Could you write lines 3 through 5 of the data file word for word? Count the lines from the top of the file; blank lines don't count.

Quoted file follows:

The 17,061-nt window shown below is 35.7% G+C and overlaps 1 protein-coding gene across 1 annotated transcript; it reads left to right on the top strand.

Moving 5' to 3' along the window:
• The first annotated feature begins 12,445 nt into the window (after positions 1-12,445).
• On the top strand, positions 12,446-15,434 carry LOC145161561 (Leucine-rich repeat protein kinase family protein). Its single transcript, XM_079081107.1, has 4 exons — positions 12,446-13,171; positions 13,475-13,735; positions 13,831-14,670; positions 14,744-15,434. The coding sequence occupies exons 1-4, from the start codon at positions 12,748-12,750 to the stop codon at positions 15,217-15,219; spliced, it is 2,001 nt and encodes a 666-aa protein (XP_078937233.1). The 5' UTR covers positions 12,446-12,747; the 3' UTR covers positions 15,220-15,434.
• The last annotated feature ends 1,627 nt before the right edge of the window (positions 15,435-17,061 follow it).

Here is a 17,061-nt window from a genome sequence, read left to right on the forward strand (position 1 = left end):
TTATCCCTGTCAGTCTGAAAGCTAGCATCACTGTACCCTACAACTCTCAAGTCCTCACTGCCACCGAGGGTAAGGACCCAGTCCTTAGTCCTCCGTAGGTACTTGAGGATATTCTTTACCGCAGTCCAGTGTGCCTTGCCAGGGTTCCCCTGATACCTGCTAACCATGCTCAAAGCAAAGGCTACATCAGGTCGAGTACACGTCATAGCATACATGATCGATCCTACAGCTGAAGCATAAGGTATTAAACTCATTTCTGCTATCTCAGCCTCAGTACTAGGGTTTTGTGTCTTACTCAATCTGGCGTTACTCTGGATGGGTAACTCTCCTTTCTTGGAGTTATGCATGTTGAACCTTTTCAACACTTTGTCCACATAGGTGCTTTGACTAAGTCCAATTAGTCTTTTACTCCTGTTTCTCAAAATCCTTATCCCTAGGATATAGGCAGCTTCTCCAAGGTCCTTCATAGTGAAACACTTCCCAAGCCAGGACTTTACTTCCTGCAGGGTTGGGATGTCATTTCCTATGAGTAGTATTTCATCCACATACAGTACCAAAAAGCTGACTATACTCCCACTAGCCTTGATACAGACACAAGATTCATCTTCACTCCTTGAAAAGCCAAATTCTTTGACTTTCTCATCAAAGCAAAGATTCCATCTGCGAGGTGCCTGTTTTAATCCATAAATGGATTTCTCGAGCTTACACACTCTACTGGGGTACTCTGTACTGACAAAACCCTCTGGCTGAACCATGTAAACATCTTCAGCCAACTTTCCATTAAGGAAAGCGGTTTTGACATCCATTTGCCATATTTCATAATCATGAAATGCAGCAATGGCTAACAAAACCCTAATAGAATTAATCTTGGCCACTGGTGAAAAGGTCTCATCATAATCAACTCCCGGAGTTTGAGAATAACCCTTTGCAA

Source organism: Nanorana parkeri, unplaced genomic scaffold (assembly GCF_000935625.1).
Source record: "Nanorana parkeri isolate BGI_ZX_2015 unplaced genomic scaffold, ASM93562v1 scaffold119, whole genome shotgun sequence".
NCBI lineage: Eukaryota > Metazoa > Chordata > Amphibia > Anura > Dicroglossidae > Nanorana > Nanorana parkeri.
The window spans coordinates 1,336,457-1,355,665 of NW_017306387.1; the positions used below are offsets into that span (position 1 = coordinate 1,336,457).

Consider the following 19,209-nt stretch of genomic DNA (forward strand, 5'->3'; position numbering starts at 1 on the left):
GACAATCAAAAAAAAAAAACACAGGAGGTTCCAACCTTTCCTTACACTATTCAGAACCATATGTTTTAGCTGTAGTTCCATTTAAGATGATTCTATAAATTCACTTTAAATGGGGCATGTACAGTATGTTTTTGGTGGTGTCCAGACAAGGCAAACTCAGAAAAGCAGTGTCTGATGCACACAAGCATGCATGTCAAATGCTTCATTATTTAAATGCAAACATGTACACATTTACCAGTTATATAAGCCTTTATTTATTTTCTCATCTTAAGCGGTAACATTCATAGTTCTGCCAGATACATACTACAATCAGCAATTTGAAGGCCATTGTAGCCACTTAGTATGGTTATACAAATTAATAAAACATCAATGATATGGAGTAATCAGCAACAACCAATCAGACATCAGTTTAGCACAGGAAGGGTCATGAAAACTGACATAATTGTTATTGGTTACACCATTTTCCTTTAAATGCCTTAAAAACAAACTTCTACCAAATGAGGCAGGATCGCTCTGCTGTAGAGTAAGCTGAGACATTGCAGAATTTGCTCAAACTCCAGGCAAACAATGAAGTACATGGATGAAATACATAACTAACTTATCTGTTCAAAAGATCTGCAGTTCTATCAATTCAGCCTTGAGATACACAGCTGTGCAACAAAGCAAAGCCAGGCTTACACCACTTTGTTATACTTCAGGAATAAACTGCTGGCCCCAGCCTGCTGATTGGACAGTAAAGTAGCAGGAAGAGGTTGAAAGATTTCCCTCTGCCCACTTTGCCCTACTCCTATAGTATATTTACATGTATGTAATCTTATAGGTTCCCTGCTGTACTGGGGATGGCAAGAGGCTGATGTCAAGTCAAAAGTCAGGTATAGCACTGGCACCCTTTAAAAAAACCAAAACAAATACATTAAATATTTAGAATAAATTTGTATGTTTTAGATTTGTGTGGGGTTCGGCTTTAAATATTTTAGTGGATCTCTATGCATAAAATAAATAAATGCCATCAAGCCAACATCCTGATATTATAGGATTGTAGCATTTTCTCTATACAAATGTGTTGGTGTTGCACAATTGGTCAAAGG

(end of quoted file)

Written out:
• The first annotated feature begins 12,445 nt into the window (after positions 1-12,445).
• On the top strand, positions 12,446-15,434 carry LOC145161561 (Leucine-rich repeat protein kinase family protein). Its single transcript, XM_079081107.1, has 4 exons — positions 12,446-13,171; positions 13,475-13,735; positions 13,831-14,670; positions 14,744-15,434. The coding sequence occupies exons 1-4, from the start codon at positions 12,748-12,750 to the stop codon at positions 15,217-15,219; spliced, it is 2,001 nt and encodes a 666-aa protein (XP_078937233.1). The 5' UTR covers positions 12,446-12,747; the 3' UTR covers positions 15,220-15,434.
• The last annotated feature ends 1,627 nt before the right edge of the window (positions 15,435-17,061 follow it).